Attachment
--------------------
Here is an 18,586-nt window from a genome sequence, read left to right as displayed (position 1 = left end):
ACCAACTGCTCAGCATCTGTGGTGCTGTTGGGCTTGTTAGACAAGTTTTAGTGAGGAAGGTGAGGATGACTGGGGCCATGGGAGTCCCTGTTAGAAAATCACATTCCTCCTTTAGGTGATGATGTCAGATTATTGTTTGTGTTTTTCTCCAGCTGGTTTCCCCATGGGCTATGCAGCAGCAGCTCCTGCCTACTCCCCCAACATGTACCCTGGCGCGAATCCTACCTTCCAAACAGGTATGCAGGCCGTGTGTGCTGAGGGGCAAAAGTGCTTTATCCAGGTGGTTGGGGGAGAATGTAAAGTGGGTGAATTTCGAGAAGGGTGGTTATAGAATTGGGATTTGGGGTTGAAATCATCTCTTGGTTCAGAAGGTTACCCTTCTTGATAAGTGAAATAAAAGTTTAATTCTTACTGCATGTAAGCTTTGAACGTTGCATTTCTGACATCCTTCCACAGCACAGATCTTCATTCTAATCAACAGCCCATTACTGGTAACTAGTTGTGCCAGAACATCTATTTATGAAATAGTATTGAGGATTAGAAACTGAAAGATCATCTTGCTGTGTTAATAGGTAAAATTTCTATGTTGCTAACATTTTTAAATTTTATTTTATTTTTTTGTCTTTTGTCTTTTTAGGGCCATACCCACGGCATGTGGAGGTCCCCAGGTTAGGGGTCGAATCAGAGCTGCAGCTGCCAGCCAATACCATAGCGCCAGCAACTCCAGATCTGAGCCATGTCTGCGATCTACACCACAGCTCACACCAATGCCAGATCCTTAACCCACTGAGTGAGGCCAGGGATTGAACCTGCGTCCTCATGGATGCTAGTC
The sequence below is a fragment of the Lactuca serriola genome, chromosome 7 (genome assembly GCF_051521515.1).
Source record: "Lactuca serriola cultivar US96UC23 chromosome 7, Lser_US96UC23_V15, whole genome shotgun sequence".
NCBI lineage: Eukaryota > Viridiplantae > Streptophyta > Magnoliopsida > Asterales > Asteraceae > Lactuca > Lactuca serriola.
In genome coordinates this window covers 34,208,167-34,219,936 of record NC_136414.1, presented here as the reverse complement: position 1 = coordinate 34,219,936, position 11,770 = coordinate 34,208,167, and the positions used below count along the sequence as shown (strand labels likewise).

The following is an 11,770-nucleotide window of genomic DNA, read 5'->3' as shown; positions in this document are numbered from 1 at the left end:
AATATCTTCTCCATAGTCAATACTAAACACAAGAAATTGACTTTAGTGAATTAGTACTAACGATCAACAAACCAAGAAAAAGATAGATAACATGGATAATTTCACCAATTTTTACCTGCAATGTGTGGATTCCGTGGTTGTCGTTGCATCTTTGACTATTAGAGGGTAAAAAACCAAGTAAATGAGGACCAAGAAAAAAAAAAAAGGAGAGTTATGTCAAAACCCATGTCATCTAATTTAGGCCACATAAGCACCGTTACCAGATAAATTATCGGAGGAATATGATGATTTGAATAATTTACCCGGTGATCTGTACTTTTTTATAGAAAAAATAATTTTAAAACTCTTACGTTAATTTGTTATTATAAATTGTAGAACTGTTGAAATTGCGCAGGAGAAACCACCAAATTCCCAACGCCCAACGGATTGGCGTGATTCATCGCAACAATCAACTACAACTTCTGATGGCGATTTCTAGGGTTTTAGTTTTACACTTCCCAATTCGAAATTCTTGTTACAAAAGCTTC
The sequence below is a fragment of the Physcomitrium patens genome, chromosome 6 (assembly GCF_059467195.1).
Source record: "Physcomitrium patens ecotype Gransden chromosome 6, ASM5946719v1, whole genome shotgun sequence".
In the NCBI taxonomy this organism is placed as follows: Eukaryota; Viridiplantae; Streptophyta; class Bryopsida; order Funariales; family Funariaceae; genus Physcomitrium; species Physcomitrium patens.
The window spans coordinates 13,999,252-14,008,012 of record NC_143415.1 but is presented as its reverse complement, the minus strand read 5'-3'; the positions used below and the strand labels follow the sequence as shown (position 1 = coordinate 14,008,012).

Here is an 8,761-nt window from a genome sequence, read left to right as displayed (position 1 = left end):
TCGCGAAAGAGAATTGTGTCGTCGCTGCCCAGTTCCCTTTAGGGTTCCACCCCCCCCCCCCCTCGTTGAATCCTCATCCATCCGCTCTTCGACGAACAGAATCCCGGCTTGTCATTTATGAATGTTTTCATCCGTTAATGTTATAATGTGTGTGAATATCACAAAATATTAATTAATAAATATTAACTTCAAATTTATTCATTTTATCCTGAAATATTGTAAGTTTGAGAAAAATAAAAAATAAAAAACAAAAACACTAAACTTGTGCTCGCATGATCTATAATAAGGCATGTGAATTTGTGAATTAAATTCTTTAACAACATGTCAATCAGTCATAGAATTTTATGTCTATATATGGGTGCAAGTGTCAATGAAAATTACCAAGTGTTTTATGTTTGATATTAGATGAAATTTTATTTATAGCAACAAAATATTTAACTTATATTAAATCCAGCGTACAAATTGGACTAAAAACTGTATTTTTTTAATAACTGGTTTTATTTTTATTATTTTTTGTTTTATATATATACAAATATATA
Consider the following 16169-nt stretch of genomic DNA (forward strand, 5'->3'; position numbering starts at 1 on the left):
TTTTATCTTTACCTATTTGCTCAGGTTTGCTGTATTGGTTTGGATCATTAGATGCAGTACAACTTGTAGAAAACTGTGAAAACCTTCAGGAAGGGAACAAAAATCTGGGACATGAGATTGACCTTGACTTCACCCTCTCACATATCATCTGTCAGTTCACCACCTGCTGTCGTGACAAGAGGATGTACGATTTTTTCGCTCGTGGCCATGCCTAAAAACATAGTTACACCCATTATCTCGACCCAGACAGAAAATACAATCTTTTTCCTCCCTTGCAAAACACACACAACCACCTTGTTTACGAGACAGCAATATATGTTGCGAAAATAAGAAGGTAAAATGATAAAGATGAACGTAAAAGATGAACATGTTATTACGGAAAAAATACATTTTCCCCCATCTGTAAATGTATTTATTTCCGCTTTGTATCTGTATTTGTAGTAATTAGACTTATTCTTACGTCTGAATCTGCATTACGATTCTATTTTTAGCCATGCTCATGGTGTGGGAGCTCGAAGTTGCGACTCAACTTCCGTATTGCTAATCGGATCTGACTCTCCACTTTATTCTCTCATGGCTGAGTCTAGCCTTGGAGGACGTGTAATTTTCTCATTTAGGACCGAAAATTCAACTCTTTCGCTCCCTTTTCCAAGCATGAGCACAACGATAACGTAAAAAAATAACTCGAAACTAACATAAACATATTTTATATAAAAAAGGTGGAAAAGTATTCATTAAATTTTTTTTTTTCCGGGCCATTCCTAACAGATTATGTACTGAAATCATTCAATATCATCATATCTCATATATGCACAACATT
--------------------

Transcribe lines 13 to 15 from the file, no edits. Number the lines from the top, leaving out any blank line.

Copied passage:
Here is an 8,761-nt window from a genome sequence, read left to right as displayed (position 1 = left end):
TCGCGAAAGAGAATTGTGTCGTCGCTGCCCAGTTCCCTTTAGGGTTCCACCCCCCCCCCCCCTCGTTGAATCCTCATCCATCCGCTCTTCGACGAACAGAATCCCGGCTTGTCATTTATGAATGTTTTCATCCGTTAATGTTATAATGTGTGTGAATATCACAAAATATTAATTAATAAATATTAACTTCAAATTTATTCATTTTATCCTGAAATATTGTAAGTTTGAGAAAAATAAAAAATAAAAAACAAAAACACTAAACTTGTGCTCGCATGATCTATAATAAGGCATGTGAATTTGTGAATTAAATTCTTTAACAACATGTCAATCAGTCATAGAATTTTATGTCTATATATGGGTGCAAGTGTCAATGAAAATTACCAAGTGTTTTATGTTTGATATTAGATGAAATTTTATTTATAGCAACAAAATATTTAACTTATATTAAATCCAGCGTACAAATTGGACTAAAAACTGTATTTTTTTAATAACTGGTTTTATTTTTATTATTTTTTGTTTTATATATATACAAATATATA
Consider the following 16169-nt stretch of genomic DNA (forward strand, 5'->3'; position numbering starts at 1 on the left):